There are a number of ways that prostate cancer can be treated. Read on to find out more about two common treatment options.
Prostate cancer surgery involves the removal of either some or all of the prostate gland. It is frequently recommended in cases where the patient is suffering from an aggressive form of cancer which is likely to grow and spread beyond the prostate if the gland is not removed promptly, but it is also sometimes used to treat slow-growing forms of prostate cancer.
There are a couple of different types of prostate cancer surgery. A radical prostatectomy, for example, usually involves the removal of not only the entire prostate gland but also the seminal vesicles, the nearby lymph nodes and some of the tissues that surround the prostate, while a partial prostatectomy will only involve the removal of the cancerous section of the prostate.
In most cases, these surgeries can be done laparoscopically (that is, by making multiple small incisions on the patient's abdomen and using these incisions to gain access to and remove the prostate). Laparoscopic surgery leaves smaller, less noticeable scars and is far less invasive than open surgery (where one large incision is made across the lower abdomen), which makes it a lot easier to recover from.
Some men who undergo this type of surgery may experience urinary incontinence afterward; however, in a lot of cases, this is a temporary issue which resolves itself after a few months.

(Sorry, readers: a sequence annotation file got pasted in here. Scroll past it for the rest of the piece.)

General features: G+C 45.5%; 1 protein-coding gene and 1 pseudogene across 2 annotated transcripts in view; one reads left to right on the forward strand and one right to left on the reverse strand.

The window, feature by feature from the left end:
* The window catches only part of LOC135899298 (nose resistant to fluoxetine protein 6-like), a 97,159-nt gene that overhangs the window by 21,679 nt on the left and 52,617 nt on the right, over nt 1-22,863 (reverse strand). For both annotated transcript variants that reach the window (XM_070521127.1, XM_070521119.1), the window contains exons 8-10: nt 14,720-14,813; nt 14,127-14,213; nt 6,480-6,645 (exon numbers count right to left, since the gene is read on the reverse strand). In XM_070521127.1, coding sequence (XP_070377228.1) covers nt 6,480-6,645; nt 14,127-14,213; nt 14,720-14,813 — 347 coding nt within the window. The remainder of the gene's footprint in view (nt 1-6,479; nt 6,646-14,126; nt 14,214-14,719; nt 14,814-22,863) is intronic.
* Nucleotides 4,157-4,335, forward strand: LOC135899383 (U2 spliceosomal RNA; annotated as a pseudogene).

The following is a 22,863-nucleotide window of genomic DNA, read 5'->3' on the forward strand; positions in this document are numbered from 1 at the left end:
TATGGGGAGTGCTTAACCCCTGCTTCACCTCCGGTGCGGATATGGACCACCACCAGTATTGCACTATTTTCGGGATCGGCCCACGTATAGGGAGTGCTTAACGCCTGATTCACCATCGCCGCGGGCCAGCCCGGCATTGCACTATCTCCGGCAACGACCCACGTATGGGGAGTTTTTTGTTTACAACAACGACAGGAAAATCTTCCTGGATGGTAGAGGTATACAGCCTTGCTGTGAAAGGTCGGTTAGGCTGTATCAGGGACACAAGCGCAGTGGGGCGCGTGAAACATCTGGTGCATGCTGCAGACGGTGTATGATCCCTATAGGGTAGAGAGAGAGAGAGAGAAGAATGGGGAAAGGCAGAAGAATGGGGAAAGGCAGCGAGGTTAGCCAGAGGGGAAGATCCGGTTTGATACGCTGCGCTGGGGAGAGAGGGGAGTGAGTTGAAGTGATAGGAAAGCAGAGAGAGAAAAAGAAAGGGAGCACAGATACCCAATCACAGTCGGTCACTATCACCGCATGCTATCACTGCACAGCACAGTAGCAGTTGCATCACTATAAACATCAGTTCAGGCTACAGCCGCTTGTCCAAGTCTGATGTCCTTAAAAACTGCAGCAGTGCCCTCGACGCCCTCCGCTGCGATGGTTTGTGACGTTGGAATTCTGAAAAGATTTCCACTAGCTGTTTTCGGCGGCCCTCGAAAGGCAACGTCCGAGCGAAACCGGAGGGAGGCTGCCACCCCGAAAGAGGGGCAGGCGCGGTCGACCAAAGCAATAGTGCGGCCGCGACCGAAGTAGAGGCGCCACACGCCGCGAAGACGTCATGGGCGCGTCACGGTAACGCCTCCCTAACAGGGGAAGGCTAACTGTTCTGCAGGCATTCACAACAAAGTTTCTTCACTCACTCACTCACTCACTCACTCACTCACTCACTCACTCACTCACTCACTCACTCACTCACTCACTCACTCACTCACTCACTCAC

'Active surveillance' is, as the term itself implies, a treatment option which involves monitoring the disease on a regular basis.
This approach is often favoured in cases where the prostate cancer is very slow-growing and where the patient is elderly and, therefore, more likely to pass away as a result of old age than of cancer.
If a man who is suffering from prostate cancer decides to opt for active surveillance, their GP will usually test their PSA (Prostate Specific Antigen) levels regularly, as this can help them to determine if the cancer is growing and requires additional treatment.
Additionally, their GP may also refer them to a specialist once or twice a year so that they can get their prostate biopsied; the cells extracted during a biopsy can then be examined for signs of cancer growth.
Finally, the patient may be asked to go for regular MRIs; the images gathered from this machine can help their doctors to ascertain if the cancer is beginning to spread and whether or not the patient needs to undergo other treatments to prevent the disease from progressing any further.